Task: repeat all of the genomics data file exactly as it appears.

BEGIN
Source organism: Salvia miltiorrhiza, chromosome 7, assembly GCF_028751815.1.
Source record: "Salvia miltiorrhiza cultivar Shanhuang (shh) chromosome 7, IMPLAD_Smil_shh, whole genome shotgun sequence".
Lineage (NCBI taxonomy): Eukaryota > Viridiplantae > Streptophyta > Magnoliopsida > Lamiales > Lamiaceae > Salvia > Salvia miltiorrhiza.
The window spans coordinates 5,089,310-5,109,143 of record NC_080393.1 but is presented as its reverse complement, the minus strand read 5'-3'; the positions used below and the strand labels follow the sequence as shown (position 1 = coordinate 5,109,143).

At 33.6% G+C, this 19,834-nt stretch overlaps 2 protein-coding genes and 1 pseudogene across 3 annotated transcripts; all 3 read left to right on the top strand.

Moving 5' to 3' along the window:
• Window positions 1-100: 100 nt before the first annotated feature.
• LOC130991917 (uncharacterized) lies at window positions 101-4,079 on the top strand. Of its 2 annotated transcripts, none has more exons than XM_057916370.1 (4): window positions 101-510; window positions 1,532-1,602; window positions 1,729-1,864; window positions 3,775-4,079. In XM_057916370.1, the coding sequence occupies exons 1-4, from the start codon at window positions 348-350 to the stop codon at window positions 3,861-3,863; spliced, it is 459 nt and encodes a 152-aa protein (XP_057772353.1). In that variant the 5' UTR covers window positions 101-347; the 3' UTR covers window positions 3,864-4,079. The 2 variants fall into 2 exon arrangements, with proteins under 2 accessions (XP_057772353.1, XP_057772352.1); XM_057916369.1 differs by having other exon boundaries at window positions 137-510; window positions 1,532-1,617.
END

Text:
Source organism: Salvia miltiorrhiza, chromosome 7, assembly GCF_028751815.1.
Source record: "Salvia miltiorrhiza cultivar Shanhuang (shh) chromosome 7, IMPLAD_Smil_shh, whole genome shotgun sequence".
Lineage (NCBI taxonomy): Eukaryota > Viridiplantae > Streptophyta > Magnoliopsida > Lamiales > Lamiaceae > Salvia > Salvia miltiorrhiza.
The window spans coordinates 5,089,310-5,109,143 of record NC_080393.1 but is presented as its reverse complement, the minus strand read 5'-3'; the positions used below and the strand labels follow the sequence as shown (position 1 = coordinate 5,109,143).

At 33.6% G+C, this 19,834-nt stretch overlaps 2 protein-coding genes and 1 pseudogene across 3 annotated transcripts; all 3 read left to right on the top strand.

Moving 5' to 3' along the window:
• Window positions 1-100: 100 nt before the first annotated feature.
• LOC130991917 (uncharacterized) lies at window positions 101-4,079 on the top strand. Of its 2 annotated transcripts, none has more exons than XM_057916370.1 (4): window positions 101-510; window positions 1,532-1,602; window positions 1,729-1,864; window positions 3,775-4,079. In XM_057916370.1, the coding sequence occupies exons 1-4, from the start codon at window positions 348-350 to the stop codon at window positions 3,861-3,863; spliced, it is 459 nt and encodes a 152-aa protein (XP_057772353.1). In that variant the 5' UTR covers window positions 101-347; the 3' UTR covers window positions 3,864-4,079. The 2 variants fall into 2 exon arrangements, with proteins under 2 accessions (XP_057772353.1, XP_057772352.1); XM_057916369.1 differs by having other exon boundaries at window positions 137-510; window positions 1,532-1,617.